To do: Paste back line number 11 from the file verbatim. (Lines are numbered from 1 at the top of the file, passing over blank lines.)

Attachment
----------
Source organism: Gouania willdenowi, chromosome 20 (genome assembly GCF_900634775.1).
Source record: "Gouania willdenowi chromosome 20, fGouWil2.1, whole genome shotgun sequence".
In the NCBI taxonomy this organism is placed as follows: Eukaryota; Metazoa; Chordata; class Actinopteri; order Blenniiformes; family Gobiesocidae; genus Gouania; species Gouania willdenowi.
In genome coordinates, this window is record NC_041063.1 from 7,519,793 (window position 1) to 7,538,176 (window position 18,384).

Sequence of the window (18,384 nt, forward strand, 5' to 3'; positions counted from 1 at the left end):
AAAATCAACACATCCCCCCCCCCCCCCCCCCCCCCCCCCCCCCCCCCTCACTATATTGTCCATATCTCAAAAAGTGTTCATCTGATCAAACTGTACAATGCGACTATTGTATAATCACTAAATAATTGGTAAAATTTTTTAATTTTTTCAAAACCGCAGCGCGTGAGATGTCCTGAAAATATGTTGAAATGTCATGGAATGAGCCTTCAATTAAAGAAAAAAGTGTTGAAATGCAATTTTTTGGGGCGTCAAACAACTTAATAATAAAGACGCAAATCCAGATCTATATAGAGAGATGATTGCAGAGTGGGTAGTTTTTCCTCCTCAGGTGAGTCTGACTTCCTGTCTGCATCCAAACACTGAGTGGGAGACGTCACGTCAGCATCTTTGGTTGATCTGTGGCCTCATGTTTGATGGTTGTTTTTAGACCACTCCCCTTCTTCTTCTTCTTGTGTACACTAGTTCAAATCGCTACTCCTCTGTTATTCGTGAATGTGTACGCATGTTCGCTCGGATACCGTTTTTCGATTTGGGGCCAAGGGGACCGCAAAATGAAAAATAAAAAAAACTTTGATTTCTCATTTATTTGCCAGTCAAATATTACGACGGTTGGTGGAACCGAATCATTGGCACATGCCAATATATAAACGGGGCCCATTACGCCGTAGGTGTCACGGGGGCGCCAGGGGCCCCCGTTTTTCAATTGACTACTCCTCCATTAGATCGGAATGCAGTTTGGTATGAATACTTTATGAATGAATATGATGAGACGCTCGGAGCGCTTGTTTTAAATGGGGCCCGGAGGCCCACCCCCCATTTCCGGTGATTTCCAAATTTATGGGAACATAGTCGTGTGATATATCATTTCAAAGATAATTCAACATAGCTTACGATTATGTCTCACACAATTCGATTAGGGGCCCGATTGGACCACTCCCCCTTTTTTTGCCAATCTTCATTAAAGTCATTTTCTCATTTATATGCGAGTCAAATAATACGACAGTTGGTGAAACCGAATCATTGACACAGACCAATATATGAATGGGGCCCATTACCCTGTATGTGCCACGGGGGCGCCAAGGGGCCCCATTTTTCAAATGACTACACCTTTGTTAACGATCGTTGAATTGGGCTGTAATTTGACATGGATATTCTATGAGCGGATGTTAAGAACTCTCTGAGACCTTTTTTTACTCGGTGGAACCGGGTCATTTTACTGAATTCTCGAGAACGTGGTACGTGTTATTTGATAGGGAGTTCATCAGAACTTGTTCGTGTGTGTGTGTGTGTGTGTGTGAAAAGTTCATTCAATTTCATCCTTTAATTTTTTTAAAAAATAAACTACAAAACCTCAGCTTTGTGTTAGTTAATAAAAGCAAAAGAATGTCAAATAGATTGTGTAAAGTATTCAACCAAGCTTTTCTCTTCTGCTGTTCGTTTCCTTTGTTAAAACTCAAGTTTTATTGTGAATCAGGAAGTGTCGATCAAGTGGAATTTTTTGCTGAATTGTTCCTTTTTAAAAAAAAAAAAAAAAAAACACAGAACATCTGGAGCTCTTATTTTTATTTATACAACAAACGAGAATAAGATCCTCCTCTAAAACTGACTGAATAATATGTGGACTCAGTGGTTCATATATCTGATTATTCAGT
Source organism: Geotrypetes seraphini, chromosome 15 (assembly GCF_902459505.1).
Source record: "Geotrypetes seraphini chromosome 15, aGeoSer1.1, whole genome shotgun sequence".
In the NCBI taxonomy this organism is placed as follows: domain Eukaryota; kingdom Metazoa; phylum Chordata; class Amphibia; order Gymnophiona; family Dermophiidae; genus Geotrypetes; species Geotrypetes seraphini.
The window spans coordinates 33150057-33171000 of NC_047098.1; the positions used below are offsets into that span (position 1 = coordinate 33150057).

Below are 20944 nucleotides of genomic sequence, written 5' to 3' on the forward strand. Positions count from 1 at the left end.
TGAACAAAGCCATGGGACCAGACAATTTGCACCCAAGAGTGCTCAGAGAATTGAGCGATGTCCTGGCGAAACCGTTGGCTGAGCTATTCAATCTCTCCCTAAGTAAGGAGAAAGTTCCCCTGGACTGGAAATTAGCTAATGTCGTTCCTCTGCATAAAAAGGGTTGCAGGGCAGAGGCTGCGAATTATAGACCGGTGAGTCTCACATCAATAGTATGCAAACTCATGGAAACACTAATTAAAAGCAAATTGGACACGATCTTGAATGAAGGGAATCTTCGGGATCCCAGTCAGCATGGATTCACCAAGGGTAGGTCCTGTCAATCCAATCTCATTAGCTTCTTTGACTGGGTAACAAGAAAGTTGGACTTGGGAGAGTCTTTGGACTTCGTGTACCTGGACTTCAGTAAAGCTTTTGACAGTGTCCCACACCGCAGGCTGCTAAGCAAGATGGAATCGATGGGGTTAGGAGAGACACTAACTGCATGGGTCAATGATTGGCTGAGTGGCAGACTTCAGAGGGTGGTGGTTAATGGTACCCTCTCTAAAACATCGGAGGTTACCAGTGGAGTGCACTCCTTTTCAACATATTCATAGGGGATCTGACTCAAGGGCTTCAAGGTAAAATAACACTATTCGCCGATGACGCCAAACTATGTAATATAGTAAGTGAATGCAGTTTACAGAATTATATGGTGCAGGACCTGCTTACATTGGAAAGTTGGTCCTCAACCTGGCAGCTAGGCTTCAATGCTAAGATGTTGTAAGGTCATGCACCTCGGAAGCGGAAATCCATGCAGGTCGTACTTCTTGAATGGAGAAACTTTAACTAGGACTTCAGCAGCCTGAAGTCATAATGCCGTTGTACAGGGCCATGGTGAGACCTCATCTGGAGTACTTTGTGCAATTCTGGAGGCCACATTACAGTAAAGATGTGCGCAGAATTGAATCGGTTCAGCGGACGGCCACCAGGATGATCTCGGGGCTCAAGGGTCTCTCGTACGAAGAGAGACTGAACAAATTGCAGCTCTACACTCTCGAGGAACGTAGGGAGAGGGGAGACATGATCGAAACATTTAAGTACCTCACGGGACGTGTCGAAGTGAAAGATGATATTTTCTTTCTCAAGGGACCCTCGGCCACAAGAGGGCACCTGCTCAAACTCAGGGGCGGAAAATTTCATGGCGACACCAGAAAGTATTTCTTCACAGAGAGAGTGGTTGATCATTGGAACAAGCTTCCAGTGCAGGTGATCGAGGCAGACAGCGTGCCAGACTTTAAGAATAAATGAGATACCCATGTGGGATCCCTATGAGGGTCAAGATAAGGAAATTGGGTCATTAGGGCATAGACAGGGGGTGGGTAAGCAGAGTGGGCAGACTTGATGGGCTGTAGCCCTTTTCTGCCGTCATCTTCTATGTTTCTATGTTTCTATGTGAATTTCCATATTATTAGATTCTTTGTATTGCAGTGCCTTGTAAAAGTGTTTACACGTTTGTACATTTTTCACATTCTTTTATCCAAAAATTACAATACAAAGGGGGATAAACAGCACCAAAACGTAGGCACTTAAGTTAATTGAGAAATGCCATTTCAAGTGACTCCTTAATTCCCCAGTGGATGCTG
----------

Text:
Below are 20944 nucleotides of genomic sequence, written 5' to 3' on the forward strand. Positions count from 1 at the left end.